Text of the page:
Why is everyone so obsessed with secret things?
We live in a world obsessed with social media, Wikileaks and 24 hour rolling news.
A country with the most CCTV cameras per person in the world.
A society so beset with recording every detail of life that you can’t even suck off 24 guys on in a bar for a free drink without it going viral any more.
It’s no surprise that there is a growing “secret” scene, a reaction to the know everything, no privacy world we are part of.
Everywhere you look there is somebody in a shadowy corner offering to make you part of something new, something hidden.
Secrecy has become nothing more than a way for people to think they’re escaping naff, over-promoted night life. But it’s just a cheap trick, and everyone’s buying into it. The secret is out and it’s getting boring.
As you stalk your town centre on a Saturday night you may miss them.
Camouflaged in the grey concrete of your nearest city centre will be a secret bar.
A few years ago, the only unadvertised door you’d be knocking on belonged to a massage parlour, but now you’re more likely to find a spread of overpriced spirits than spread legs.
Inside you’ll be stuck by smartly dressed staff, clip-on braces, side partings and the aroma of spilt gin and leather furniture.
Cocktails are served by a “resident mixologist” and if you insist on a beer there’ll be an imported Belgian pilsner for you, but you’ll be no worse than the sort of person that orders chips and an omelette from a Chinese restaurant.
Can it be that secretive when the clientele varies between the middle-aged foodies, awkward young couples and those gaudy burlesque fans?
The dimly lit, faux-prohibition experience offers an alternative to the hustle and bustle of regular nightlife, but it just feels false.
For all the secrecy, mixology and chaise lounges the vibe is less Al Capone than it is Nandos with waistcoats.
Secret bars are no more secretive than Fosters is Australian.
Sadly, for anyone who’s been in a kebab shop at 4am, alcohol is not illegal, there’s no danger inherent in drinking, besides cirrhosis or covering UB40 at karaoke.
Secret menus are the unofficial menus at major food and drink chains.
The artery clogging menus are based on the pre-existing ones and involve combining the ingredients from two separate items.
They’re so inconspicuous that BuzzFeed have written an article about them.
And, like all our worst imports, obesity, gun crime and vests as respectable clubbing attire, they originate in the United States of America.
Secret menus are for the type of person who watches M&S adverts as foreplay and refers to themselves as a “foodie” in their Twitter bio.
Stop trying to make secret menus happen – it’s not going to happen.
There was a time a decade or so when you’d open up the NME to be greeted by photos from another Libertines guerrilla gig in a pub, as this caught on you’d see any number of terrible bands playing their awful brand of indie in progressively more stupid venues.
Guerilla gigs, much like The Libertines themselves, have had something of a renaissance this year with acts like Prince announcing last minute shows around the UK.
Needless to say this trend will probably continue into 2015, hopefully culminating in One Direction playing an ill-fated guerrilla gig in the Gaza Strip.
Want to watch a film in an abandoned warehouse? Of course you do.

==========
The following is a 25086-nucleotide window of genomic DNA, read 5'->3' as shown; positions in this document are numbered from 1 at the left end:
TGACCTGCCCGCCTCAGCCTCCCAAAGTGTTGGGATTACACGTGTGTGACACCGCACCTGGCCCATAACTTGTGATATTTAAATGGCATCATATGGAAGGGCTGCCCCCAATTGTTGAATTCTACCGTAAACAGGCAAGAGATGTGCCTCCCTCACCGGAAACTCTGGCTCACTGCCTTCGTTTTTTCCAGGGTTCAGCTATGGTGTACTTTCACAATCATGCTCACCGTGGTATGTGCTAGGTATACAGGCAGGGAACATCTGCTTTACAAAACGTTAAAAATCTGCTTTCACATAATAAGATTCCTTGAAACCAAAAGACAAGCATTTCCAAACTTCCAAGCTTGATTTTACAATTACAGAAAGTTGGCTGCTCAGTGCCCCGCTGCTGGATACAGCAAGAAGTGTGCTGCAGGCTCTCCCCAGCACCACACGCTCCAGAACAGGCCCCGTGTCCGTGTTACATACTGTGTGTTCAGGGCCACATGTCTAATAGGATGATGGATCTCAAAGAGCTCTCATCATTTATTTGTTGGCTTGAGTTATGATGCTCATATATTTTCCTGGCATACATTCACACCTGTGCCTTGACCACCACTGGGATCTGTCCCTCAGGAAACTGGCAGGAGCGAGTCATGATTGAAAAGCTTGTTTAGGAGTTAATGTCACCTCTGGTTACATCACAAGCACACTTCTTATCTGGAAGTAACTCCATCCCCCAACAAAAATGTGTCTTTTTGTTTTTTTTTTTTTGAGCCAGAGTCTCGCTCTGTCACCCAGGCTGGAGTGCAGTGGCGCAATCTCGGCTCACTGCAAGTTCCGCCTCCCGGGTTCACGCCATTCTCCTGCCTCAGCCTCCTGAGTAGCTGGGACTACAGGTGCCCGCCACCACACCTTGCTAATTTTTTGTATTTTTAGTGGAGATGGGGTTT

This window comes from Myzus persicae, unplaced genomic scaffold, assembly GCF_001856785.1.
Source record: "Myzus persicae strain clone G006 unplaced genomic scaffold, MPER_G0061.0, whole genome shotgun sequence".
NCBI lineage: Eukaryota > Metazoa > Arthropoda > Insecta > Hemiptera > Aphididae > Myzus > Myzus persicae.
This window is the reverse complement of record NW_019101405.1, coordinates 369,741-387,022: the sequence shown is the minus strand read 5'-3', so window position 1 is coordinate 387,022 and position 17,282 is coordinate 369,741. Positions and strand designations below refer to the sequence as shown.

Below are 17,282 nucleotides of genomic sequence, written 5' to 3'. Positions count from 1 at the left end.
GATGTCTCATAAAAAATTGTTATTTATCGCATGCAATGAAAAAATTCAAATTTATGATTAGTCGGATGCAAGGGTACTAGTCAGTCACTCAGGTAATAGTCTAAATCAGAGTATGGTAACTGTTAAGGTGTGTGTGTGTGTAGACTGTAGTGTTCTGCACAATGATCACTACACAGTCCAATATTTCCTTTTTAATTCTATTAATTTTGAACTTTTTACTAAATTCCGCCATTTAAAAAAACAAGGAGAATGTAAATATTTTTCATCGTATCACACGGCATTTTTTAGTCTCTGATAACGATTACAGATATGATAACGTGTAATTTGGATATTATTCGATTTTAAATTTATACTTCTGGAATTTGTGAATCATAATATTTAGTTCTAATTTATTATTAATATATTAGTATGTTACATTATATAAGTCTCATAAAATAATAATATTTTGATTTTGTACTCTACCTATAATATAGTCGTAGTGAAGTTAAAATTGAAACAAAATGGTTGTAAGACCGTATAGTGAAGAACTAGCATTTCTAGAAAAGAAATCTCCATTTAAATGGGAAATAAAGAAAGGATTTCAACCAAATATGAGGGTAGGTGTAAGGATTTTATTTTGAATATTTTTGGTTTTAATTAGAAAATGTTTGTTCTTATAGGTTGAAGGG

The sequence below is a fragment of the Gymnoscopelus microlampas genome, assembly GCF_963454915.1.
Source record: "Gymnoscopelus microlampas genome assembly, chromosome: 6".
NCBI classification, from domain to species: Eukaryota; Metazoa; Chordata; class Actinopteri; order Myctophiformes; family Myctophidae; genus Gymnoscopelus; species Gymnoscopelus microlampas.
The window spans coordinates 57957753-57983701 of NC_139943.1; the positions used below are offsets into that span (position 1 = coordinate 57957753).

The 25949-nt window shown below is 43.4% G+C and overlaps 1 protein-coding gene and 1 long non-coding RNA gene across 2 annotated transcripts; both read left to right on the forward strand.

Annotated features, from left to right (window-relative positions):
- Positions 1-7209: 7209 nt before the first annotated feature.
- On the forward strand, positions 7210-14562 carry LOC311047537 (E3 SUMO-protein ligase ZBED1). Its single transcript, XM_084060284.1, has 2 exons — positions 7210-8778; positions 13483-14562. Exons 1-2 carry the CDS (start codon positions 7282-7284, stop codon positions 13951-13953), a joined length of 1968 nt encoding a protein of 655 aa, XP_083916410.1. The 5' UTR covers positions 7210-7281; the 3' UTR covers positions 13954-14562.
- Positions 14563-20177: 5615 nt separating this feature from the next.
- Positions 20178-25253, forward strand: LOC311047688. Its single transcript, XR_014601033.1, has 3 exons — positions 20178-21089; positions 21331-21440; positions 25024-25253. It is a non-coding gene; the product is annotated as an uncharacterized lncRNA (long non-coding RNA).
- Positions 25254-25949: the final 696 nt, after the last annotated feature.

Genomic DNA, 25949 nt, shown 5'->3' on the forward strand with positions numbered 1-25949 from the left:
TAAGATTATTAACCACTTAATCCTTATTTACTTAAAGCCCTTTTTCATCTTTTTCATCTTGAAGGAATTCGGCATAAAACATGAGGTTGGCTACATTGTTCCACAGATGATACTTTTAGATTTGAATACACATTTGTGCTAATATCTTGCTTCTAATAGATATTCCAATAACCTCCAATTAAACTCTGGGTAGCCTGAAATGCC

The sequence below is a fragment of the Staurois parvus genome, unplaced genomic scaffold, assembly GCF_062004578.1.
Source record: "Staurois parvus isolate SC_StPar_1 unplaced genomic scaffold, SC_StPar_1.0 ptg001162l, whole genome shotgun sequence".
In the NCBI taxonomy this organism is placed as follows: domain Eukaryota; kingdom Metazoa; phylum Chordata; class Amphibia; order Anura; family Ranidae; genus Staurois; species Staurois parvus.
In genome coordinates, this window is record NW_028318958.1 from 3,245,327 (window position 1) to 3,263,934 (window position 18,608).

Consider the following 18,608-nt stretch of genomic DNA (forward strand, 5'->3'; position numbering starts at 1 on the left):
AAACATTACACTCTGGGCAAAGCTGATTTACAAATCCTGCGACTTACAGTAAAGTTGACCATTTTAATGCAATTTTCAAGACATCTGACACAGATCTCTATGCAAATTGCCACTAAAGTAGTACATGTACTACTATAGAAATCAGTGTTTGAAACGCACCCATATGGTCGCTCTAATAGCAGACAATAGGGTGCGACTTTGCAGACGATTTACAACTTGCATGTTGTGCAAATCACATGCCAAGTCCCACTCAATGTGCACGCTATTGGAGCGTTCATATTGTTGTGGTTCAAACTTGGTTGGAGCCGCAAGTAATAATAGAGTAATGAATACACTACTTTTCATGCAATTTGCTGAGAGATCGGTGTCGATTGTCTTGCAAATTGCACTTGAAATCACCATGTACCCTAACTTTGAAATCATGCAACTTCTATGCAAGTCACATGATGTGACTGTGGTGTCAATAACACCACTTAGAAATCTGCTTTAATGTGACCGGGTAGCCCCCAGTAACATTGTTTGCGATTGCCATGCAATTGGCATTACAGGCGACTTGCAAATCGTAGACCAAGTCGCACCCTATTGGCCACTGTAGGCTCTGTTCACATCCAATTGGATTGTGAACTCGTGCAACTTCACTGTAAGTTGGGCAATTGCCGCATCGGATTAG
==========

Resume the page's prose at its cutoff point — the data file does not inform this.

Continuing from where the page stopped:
Much the same as “secret” raves, this is a gathering, in a secret location where the cultured go to watch a film.
It’s an interesting idea, and definitely a new way to appreciate film – the next movie they’ll be showing is the legendary Back to the Future.
I’d give you more information but I think you’ll find all you need from the suspiciously well written and all-encompassing Wikipedia entry.
Yes, they are secret enough to have a Wiki entry.
Secret club nights
Rave culture flared up in the nineties thanks to local councils increasing costs and passing bylaws to make it harder for organizations to get licences.
“Secret” culture, however, is an idea dreamed up by conceited ad agencies.
It’s a revolution that’s turning warehouses, forests and anything abandoned more vanilla than your local Tiger Tiger.
There’s a growing number of legal, licensed events in the UK that market themselves this way – by secret they mean they will only release the details of venue at the very last minute, and by last minute they mean about a day before.
Secret Garden Party is the worst kept secret among young professionals, and there’s nothing rebellious or underground about Underground Rebel Bingo Club, a chained event for teenagers that hosts blowouts in five UK cities and four countries.
Events such as Hot Since 82’s Taken with its impressive (and very public) trailer are taking it to another level – and transporting revellers to unannounced locations.
All of sudden secret sells, in the same way having a TOWIE cast member at a boothed nightclub has done for some time now.
So now we’ve ruined secrecy, what’s next? The shit club movement has begun in your nearest market town. There’s no dress code or shock announcements and you take as many photos as you like.
Secrecy is brilliant, it gives you the chance to write whatever you want in the comments box below, and the incognito window saves you a potential red face when somebody starts typing into Google on your laptop.
However secrecy is becoming nothing more than a gimmick, a marketing tool – anything with a website is far from mysterious.
Going out to clubs, to gigs, to eat is a social activity and there’s no need to keep it on the down low, especially when you’re only going to Instagram a picture of it the next day. Fuck the secrecy, just go out and be sociable.